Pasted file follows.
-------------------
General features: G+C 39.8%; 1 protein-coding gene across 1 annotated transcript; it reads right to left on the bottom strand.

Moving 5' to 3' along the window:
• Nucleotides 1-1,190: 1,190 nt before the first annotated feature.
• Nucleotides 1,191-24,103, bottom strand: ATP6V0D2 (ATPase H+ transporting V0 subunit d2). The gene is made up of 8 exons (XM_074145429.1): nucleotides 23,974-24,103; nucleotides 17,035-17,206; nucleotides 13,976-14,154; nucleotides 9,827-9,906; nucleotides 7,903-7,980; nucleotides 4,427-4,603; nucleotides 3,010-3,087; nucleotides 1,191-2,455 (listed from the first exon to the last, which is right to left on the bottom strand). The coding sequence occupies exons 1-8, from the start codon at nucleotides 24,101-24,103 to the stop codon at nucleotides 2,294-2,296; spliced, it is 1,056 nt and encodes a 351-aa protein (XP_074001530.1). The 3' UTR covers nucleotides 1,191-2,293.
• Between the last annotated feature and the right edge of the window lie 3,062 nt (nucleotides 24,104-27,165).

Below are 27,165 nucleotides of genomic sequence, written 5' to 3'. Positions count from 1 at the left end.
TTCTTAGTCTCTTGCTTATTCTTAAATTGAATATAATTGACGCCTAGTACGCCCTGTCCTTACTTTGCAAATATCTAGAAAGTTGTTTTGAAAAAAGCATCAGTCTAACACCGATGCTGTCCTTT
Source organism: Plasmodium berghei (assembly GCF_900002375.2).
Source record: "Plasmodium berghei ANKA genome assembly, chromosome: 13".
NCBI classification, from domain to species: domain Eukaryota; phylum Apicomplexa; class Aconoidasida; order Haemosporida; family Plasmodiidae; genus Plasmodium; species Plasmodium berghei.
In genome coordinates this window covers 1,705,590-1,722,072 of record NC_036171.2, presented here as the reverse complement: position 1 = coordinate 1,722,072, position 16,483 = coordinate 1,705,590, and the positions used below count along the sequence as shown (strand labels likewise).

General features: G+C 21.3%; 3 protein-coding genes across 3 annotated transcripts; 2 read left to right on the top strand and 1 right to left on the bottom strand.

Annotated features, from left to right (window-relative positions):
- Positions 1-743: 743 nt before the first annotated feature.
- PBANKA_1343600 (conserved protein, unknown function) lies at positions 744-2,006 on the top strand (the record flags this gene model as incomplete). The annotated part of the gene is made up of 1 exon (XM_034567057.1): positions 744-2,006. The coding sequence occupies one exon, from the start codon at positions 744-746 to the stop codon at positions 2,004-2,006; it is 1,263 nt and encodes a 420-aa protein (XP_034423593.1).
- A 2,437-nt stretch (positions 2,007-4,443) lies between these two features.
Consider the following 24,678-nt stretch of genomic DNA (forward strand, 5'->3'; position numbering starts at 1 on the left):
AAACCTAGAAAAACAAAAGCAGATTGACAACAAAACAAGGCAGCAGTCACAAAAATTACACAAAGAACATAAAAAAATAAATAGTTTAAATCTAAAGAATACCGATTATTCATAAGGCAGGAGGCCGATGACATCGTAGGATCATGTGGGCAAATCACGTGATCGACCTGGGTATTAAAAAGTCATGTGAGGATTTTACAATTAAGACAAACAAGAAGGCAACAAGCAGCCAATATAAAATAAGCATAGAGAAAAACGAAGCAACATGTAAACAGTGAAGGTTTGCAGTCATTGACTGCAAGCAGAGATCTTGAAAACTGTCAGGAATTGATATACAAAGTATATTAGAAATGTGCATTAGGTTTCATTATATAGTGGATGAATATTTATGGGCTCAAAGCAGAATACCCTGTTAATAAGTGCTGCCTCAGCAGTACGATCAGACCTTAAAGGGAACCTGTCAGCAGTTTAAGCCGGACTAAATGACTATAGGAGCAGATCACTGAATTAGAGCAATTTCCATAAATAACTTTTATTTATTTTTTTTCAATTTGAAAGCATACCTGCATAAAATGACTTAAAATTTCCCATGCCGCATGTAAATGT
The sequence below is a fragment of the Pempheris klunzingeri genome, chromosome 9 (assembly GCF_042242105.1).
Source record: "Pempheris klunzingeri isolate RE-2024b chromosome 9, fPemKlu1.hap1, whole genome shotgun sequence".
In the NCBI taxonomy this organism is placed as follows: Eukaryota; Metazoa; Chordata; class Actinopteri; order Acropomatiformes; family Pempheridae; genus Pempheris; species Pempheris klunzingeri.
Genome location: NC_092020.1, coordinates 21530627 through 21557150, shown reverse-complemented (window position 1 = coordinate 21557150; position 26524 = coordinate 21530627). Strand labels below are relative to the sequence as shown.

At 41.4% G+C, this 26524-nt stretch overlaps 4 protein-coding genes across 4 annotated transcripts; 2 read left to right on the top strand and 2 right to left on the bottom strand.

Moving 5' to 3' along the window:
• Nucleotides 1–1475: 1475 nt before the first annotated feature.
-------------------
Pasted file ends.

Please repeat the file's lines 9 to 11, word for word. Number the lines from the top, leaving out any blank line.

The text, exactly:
Source record: "Plasmodium berghei ANKA genome assembly, chromosome: 13".
NCBI classification, from domain to species: domain Eukaryota; phylum Apicomplexa; class Aconoidasida; order Haemosporida; family Plasmodiidae; genus Plasmodium; species Plasmodium berghei.
In genome coordinates this window covers 1,705,590-1,722,072 of record NC_036171.2, presented here as the reverse complement: position 1 = coordinate 1,722,072, position 16,483 = coordinate 1,705,590, and the positions used below count along the sequence as shown (strand labels likewise).